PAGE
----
Read the book that inspired this journal
I was drinking an ice-cold glass of beer, observing the air bubbles stream from the bottom of the glass to the foamy head. As I watched this, my one-year old toddled in the room with a Sippy cup of filled with apple juice. Savoring my beer, I wasn’t going to give it a second thought, until I caught a glimpse of the bubbles and the color of the juice.
That’s when a thought struck me: Apple juice and beer look an awful lot alike. What a neat prank to pull on someone next April’s Fool Day: replace all the beer at the party with apple juice! No one would know the difference until that ill-fated first taste. Then I thought further. If there were three identical glasses filled to the same level with the same colored liquid, could I readily tell the difference between those 3 cups?
Taking it even further…let’s suppose that those three cups were filled beer, urine and apple juice. What if the obvious way to tell the difference between the three was denied to you — you could not smell them and you could not taste them? With no sense of smell, and obviously not wanting to taste the contents of the cups, what test would you perform? What “tell-tale signs” would you look for?
For this reason, I decided to publish my second book, Beer, Applejuice & a Sterile-Sample. It’s purpose is to help individuals predict the probable intentions of others, through eight quick, simple techniques.
When we talk about reading people, we find ourselves necessarily speaking in some form of generalizations, making some sort of judgments. This is unavoidable, and as I’m about to try and demonstrate, an every-day common thing. Human beings share a number of similarities in their behavioral and psychological traits. That’s the entire reason it’s possible to read anyone at all.
This book is partitioned into four parts. The first part (the part you are reading right now) explains where I got the idea for this book, my rationale and goals for you the reader, and a bit about my credentials. Part two begins the list of eight ways to read the probable intentions of others.
The first three “Ways”, are designed to help predict negative or wasteful intentions. They are: Lack of Interest, Return on Investment (ROI) and Time Spent. For many of us, it is natural to “trust first and question later”. That’s not necessarily bad, but it’s important that you learn to recognize individuals that can cause you psychological and social harm, and therefore are not worthy of your trust.
People that are ultimately negative and harmful don’t always come to us as such. They pop into our lives as harbingers of benefit, waiting for our moments of vulnerability to unleash their malevolence upon us. This book will show you some ways to recognize these people.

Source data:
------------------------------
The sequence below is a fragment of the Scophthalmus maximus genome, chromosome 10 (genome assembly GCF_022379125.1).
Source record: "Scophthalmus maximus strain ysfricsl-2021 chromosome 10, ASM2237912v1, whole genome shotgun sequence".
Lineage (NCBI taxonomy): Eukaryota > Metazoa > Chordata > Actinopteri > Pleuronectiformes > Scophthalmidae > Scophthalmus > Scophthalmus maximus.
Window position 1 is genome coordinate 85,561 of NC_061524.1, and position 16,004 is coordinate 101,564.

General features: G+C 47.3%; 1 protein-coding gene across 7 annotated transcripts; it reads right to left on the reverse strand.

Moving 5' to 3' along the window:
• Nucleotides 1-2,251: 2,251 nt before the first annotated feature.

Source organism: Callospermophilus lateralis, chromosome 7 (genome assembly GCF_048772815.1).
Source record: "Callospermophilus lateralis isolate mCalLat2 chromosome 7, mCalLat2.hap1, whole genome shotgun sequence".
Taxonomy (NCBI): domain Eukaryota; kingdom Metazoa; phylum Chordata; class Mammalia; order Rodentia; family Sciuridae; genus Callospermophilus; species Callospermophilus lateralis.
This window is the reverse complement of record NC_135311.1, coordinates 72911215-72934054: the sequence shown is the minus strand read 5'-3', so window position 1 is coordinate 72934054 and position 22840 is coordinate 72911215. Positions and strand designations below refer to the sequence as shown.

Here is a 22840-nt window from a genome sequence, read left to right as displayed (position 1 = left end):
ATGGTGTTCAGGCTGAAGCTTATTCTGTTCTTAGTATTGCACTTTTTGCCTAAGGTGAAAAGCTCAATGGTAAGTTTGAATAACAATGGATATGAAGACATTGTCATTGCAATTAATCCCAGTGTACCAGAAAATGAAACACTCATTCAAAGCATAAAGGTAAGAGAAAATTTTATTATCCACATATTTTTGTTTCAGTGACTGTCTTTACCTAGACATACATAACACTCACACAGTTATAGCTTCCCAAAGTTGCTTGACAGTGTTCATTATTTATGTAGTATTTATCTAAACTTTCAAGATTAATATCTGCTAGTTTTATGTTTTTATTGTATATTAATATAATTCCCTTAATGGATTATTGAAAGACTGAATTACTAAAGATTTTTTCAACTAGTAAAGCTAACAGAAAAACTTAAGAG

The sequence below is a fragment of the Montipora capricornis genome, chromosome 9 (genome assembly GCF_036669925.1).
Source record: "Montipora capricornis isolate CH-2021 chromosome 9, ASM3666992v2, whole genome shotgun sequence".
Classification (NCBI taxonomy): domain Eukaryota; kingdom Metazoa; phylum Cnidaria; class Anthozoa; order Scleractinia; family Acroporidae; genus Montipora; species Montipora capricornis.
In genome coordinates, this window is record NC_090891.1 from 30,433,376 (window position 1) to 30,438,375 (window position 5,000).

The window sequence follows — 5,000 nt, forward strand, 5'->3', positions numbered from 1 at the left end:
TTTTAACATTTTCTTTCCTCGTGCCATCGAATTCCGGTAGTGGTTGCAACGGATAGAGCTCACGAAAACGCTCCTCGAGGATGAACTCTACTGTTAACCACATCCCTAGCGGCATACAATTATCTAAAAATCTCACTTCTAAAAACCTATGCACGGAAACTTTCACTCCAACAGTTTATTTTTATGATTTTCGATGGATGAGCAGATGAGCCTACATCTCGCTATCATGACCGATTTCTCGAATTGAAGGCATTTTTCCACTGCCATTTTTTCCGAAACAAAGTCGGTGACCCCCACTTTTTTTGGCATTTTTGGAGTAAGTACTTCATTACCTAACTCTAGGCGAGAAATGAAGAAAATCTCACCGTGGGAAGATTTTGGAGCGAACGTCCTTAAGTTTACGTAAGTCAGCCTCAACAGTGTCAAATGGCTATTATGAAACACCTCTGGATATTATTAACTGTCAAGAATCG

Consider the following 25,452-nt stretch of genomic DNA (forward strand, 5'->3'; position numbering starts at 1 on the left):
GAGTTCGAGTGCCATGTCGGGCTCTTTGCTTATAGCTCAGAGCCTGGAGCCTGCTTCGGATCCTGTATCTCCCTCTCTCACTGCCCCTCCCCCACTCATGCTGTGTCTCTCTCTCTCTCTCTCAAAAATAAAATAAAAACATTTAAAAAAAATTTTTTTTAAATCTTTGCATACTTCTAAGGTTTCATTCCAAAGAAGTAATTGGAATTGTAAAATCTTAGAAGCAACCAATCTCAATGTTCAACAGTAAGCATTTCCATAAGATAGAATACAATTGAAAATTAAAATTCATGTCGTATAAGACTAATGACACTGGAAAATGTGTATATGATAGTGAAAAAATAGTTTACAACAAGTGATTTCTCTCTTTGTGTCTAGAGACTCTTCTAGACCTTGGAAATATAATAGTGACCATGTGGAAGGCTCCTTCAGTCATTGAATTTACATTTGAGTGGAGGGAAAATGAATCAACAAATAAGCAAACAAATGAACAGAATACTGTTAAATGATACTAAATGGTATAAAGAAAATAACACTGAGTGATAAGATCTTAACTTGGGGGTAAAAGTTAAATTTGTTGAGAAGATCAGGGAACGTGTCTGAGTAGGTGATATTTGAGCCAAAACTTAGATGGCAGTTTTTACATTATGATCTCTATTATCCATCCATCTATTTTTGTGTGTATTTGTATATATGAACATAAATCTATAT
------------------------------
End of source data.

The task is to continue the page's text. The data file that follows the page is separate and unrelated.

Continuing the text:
The next three “Ways” are designed to help predict positive or beneficial intentions. They are: Support, Longevity and Non-Judging. We’ve already talked about how important it is to identify and steer clear of people who have negative intent towards us. It is equally critical that we can recognize those who are actually good for us in this world. By only focusing on the negative, we may find ourselves living a life that is too guarded, not open to the incredible bounty that is often reaped from calculated risk-taking. By learning how to also recognize people who are positive, you will be better equipped to maintain a balanced approach. We’re not looking for demons behind every bush. I do want you to be able to identify which bushes are most likely to give you problems, though.
The last two “Ways” involve recognizing traits and characteristics in ourselves. As growing, evolving human beings, who have to deal with lots and lots of other human beings, we must strive to maintain a healthy inner-focus. More times than not, the people we know the least about, is us. It is said that the traits which we resent in other people, are actually the traits we despise within ourselves. We must be able to recognize traits and behaviors that may or may not be healthy for us and are within us.
Different people will derive different benefits from this book. Some of my colleagues suggested that the content breaks no new ground, and even my oldest daughter has said (with eyes rolling I’m sure),“Dad…everybody knows the stuff you’re talking about in your book!” In my experience with everyday people however, I have found that this is an exception, and not the norm.
Granted, some of the ideas presented here may seem rudimentary and basic to the more advanced among us. Those people may say, “Yes, of course I get this”. To those individuals, it is my hope that I may give cause for you to think of these basics in a fresh, new way, or to simply remind you of, yes — what you already know.
My intended audience however, much like for my first book, Leave the Ranks of the Superstitious and Cowardly, are those who are interested in navigating the social and relational landscape of life. To those who have struggled with reading people and have wished to avoid relationship-pitfalls where possible, it is my sincerest hope that this short work may be of enormous benefit.
Follow the links to find out how to get your very own copy: